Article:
All in all, it’s a long process. I had an idea of the amount of time that goes into growing a healthy coffee tree (especially organically) but was never quite able to grasp the work and heart that goes into it. Agusto started to explain the trials, errors, patience and the commitment that is required for growing coffee trees. He talked about their recovery from a horrible disease that destroyed 80% of their coffee plants about 4-5 years ago and how using chemicals/pesticides could have helped prevent it. Agusto only works with organic pesticides, fungicides, etc. He believes that he owes that to the environment, and using chemicals affect not only the coffee but the earth and animals around him. Birds, important insects, and other animals living in the area will flee if chemicals are used, therefore effecting pollination of plants, habitats, and the natural order of life. The farmers that I met pay so much attention to every detail in the cultivation process, it was inspiring.


I kept going back to what I heard on that podcast while flying to Nicaragua. It is so important to realize interdependence in the coffee chain and how important relationships with farmers, roasters, cafe owners, and baristas are. It can be easy to forget that the final product, your cup of coffee, involved so many different individuals, with so many different passions and stories. It is us, humans, coming together and playing our part in producing a beverage that we all love and that can create relationships and shared moments. It’s the patience and care that the farmers put into growing and processing the green coffee. It’s the roaster receiving it and putting the time and attention to roast it. It’s the barista understanding this and giving focus to brew and extract this coffee to highlight the work and intentionality that went into the coffee.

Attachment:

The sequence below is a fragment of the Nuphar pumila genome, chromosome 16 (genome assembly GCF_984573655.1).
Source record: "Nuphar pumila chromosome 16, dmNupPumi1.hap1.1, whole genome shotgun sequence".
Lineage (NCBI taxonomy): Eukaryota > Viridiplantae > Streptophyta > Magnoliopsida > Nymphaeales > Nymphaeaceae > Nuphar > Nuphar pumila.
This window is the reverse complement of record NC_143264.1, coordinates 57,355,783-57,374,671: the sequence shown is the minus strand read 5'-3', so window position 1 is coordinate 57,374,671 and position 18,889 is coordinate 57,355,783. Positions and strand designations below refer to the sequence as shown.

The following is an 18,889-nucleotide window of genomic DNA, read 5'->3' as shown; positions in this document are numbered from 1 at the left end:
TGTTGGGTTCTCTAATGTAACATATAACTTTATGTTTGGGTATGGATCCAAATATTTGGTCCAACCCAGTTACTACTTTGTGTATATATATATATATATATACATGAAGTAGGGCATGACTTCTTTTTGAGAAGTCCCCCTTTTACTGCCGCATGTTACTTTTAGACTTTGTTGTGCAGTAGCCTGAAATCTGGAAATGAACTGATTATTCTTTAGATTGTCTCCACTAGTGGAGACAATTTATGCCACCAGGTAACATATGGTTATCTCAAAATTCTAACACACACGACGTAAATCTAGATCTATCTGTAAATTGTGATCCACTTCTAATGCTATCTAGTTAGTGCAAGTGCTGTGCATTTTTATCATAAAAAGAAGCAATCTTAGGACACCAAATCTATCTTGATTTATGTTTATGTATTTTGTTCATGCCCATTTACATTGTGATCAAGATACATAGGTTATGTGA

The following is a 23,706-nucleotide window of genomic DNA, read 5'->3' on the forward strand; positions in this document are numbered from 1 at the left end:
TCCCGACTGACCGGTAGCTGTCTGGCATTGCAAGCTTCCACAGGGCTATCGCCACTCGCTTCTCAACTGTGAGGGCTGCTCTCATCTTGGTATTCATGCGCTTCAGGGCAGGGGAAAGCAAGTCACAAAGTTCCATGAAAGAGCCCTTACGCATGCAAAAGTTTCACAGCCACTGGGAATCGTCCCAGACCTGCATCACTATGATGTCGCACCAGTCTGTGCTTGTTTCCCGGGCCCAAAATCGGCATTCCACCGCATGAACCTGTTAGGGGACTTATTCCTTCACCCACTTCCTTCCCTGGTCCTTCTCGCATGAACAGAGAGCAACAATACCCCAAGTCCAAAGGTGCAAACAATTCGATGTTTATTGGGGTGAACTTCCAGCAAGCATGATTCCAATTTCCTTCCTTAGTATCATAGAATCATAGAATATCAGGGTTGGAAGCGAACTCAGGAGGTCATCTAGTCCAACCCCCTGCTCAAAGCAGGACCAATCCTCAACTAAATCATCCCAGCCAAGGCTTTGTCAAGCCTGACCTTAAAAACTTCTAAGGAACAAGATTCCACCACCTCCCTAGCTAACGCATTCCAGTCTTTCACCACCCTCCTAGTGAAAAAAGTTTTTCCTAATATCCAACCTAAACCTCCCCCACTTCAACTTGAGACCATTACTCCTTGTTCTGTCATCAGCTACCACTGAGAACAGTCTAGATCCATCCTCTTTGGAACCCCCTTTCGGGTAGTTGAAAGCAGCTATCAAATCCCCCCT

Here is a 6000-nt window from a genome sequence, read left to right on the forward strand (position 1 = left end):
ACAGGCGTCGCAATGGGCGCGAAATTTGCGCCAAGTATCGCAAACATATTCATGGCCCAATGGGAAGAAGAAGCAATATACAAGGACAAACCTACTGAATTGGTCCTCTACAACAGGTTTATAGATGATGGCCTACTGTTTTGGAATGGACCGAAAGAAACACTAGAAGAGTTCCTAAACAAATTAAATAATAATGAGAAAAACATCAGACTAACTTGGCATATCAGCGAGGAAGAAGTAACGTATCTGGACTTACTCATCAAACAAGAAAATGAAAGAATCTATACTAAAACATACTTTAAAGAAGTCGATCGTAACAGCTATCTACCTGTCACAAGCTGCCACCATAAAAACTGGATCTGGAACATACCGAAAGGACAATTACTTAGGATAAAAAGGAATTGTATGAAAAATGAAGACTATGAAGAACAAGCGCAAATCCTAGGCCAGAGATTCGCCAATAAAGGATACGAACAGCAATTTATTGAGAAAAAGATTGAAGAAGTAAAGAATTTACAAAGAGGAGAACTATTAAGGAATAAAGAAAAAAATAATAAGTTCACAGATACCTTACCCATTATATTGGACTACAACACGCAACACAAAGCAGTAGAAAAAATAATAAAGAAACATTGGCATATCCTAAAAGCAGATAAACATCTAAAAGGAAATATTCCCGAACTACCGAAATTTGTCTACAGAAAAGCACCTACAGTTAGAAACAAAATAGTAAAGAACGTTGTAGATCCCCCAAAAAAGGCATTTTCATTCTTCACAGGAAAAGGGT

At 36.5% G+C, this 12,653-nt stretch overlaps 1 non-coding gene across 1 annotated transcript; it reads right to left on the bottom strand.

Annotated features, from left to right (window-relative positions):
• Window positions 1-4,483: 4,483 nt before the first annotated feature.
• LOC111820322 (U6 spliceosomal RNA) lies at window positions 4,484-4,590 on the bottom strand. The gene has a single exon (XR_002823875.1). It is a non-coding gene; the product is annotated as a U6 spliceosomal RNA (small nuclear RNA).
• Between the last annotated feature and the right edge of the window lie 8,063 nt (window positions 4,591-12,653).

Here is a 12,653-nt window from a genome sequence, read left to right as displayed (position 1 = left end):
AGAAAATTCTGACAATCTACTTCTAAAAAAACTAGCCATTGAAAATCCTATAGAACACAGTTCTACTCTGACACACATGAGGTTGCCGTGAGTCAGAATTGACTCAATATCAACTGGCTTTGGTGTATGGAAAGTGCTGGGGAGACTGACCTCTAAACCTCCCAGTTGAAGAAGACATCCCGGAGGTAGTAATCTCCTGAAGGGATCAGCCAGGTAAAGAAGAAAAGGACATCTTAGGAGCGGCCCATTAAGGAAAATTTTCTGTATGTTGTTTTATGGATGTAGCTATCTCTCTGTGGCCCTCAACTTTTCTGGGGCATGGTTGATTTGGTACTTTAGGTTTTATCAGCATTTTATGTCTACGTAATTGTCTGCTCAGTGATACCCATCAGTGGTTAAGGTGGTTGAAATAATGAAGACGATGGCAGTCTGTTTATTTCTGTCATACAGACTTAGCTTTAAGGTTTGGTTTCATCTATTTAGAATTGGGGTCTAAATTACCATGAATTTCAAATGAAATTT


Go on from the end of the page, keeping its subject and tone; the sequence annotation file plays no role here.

This trip has been such a life-changing experience for me, from being able to share my passion with the farmer-roaster team at Vega HQ in Esteli to learning an incredible amount about coffee cultivation from Agusto in Miraflor. The hospitality and kindness I experienced were so welcoming. I came to teach about what I know about coffee and came back having learned so much. It made me realize that the roasting I’m doing back at home is really just highlighting the work that is done at the farm. One day, Arcade will be in a place where we can support farmers directly and build more intimate relationships. But, for now, we will continue to strive towards supporting farmers through great importers and cooperatives. We will strive to roast the best we can to highlight the art on the farming side. We will strive to highlight the unique stories of every coffee we work with and we will strive to develop and cultivate shared moments that connect us to each other, even though we are thousands of miles apart.


- Shane


Click on the photos below to scroll through the ones I took during my trip to Miraflor.

The podcast mentioned was Krista Tippett's On Being interview of Matthieu Ricard. Check it out here:

Written by Shane Levario